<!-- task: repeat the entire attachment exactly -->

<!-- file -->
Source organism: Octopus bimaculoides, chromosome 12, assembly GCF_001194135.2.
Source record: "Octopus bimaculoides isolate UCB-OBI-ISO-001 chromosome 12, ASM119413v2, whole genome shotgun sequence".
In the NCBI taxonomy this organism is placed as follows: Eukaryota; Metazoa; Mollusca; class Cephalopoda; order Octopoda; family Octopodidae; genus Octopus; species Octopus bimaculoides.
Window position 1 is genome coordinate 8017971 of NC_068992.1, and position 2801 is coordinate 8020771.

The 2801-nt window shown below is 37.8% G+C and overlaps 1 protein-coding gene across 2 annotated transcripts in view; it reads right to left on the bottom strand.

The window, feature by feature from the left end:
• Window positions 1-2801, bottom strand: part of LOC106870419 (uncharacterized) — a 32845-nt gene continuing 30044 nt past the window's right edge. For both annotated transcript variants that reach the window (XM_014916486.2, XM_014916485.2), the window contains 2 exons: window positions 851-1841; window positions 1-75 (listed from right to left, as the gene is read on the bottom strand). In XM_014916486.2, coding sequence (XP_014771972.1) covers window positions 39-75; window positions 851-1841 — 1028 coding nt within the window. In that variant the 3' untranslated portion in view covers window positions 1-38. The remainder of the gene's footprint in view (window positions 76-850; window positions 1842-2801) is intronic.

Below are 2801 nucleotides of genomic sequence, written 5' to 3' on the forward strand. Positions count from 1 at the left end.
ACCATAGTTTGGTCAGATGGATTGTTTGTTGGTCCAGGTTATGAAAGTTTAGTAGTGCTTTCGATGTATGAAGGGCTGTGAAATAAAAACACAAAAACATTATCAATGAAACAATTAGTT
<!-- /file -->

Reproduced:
Source organism: Octopus bimaculoides, chromosome 12, assembly GCF_001194135.2.
Source record: "Octopus bimaculoides isolate UCB-OBI-ISO-001 chromosome 12, ASM119413v2, whole genome shotgun sequence".
In the NCBI taxonomy this organism is placed as follows: Eukaryota; Metazoa; Mollusca; class Cephalopoda; order Octopoda; family Octopodidae; genus Octopus; species Octopus bimaculoides.
Window position 1 is genome coordinate 8017971 of NC_068992.1, and position 2801 is coordinate 8020771.

The 2801-nt window shown below is 37.8% G+C and overlaps 1 protein-coding gene across 2 annotated transcripts in view; it reads right to left on the bottom strand.

The window, feature by feature from the left end:
• Window positions 1-2801, bottom strand: part of LOC106870419 (uncharacterized) — a 32845-nt gene continuing 30044 nt past the window's right edge. For both annotated transcript variants that reach the window (XM_014916486.2, XM_014916485.2), the window contains 2 exons: window positions 851-1841; window positions 1-75 (listed from right to left, as the gene is read on the bottom strand). In XM_014916486.2, coding sequence (XP_014771972.1) covers window positions 39-75; window positions 851-1841 — 1028 coding nt within the window. In that variant the 3' untranslated portion in view covers window positions 1-38. The remainder of the gene's footprint in view (window positions 76-850; window positions 1842-2801) is intronic.

Below are 2801 nucleotides of genomic sequence, written 5' to 3' on the forward strand. Positions count from 1 at the left end.
ACCATAGTTTGGTCAGATGGATTGTTTGTTGGTCCAGGTTATGAAAGTTTAGTAGTGCTTTCGATGTATGAAGGGCTGTGAAATAAAAACACAAAAACATTATCAATGAAACAATTAGTT